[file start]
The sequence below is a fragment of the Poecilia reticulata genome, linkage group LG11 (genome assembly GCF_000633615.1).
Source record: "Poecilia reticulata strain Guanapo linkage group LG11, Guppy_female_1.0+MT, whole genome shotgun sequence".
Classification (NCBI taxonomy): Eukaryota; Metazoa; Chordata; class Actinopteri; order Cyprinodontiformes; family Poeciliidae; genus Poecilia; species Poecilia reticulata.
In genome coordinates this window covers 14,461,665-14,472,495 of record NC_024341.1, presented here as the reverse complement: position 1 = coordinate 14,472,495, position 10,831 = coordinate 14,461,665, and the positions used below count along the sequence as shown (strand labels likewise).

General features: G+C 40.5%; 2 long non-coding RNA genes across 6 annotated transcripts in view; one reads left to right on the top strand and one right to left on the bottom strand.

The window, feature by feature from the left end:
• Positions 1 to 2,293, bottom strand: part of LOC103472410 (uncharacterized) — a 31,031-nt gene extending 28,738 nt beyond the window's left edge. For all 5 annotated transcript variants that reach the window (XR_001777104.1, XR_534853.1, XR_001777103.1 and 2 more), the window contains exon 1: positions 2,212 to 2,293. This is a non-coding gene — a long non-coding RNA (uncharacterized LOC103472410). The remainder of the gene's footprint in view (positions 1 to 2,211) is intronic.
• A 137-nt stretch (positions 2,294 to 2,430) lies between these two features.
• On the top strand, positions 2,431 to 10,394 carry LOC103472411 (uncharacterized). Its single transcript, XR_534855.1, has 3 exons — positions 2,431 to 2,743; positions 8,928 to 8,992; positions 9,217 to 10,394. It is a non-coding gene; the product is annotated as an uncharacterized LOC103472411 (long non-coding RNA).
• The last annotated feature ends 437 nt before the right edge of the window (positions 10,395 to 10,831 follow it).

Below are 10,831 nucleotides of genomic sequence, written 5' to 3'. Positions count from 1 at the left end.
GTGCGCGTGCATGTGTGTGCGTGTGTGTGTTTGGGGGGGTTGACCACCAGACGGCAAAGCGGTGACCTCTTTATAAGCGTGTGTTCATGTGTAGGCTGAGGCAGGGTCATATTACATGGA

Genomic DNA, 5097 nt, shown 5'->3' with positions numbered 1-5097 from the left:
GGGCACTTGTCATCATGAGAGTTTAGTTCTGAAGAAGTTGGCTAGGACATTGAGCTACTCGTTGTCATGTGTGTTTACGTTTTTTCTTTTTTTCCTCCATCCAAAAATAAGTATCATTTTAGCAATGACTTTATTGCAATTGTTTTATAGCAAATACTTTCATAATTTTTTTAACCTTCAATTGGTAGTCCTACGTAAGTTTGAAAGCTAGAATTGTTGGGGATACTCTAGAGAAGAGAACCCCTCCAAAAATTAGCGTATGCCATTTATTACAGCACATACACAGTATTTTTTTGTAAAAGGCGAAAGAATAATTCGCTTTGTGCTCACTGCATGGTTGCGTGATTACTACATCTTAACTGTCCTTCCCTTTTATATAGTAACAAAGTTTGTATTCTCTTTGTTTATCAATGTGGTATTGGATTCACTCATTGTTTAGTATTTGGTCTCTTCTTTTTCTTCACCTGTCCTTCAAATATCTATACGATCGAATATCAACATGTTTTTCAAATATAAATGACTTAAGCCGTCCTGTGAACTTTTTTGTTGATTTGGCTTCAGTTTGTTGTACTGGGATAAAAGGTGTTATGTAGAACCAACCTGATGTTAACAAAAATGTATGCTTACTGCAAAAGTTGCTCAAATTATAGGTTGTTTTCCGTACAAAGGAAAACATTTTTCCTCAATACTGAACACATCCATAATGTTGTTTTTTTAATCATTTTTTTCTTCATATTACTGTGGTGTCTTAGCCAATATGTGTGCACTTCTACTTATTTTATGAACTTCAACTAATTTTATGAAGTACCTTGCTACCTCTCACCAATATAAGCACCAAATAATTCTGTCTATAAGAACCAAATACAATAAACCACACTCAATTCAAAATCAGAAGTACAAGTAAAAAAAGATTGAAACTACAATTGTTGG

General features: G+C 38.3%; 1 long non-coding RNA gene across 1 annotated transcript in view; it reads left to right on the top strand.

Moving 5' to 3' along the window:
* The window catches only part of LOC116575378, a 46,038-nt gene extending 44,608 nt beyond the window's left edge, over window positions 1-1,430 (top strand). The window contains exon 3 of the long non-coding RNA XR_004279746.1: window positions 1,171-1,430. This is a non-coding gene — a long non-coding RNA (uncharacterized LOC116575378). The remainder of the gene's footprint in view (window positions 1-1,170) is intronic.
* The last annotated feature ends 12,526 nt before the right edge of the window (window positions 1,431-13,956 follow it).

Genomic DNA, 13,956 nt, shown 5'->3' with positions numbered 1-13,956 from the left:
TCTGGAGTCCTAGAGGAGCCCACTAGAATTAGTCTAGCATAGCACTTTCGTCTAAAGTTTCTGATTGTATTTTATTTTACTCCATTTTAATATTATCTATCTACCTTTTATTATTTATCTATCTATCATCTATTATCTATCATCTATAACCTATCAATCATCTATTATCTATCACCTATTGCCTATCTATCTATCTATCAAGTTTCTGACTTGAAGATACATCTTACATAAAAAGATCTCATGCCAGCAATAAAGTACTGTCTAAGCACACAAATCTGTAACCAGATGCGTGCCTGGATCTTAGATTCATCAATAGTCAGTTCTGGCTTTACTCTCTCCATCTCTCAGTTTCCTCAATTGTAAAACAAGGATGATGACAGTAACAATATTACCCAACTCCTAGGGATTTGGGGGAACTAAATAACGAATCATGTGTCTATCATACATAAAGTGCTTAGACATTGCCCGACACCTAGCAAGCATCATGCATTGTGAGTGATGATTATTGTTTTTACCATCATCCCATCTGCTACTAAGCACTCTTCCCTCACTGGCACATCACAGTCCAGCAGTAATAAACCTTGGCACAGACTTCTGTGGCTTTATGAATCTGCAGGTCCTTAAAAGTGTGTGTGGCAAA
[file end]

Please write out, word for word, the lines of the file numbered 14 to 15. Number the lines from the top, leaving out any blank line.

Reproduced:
GGGCACTTGTCATCATGAGAGTTTAGTTCTGAAGAAGTTGGCTAGGACATTGAGCTACTCGTTGTCATGTGTGTTTACGTTTTTTCTTTTTTTCCTCCATCCAAAAATAAGTATCATTTTAGCAATGACTTTATTGCAATTGTTTTATAGCAAATACTTTCATAATTTTTTTAACCTTCAATTGGTAGTCCTACGTAAGTTTGAAAGCTAGAATTGTTGGGGATACTCTAGAGAAGAGAACCCCTCCAAAAATTAGCGTATGCCATTTATTACAGCACATACACAGTATTTTTTTGTAAAAGGCGAAAGAATAATTCGCTTTGTGCTCACTGCATGGTTGCGTGATTACTACATCTTAACTGTCCTTCCCTTTTATATAGTAACAAAGTTTGTATTCTCTTTGTTTATCAATGTGGTATTGGATTCACTCATTGTTTAGTATTTGGTCTCTTCTTTTTCTTCACCTGTCCTTCAAATATCTATACGATCGAATATCAACATGTTTTTCAAATATAAATGACTTAAGCCGTCCTGTGAACTTTTTTGTTGATTTGGCTTCAGTTTGTTGTACTGGGATAAAAGGTGTTATGTAGAACCAACCTGATGTTAACAAAAATGTATGCTTACTGCAAAAGTTGCTCAAATTATAGGTTGTTTTCCGTACAAAGGAAAACATTTTTCCTCAATACTGAACACATCCATAATGTTGTTTTTTTAATCATTTTTTTCTTCATATTACTGTGGTGTCTTAGCCAATATGTGTGCACTTCTACTTATTTTATGAACTTCAACTAATTTTATGAAGTACCTTGCTACCTCTCACCAATATAAGCACCAAATAATTCTGTCTATAAGAACCAAATACAATAAACCACACTCAATTCAAAATCAGAAGTACAAGTAAAAAAAGATTGAAACTACAATTGTTGG

General features: G+C 38.3%; 1 long non-coding RNA gene across 1 annotated transcript in view; it reads left to right on the top strand.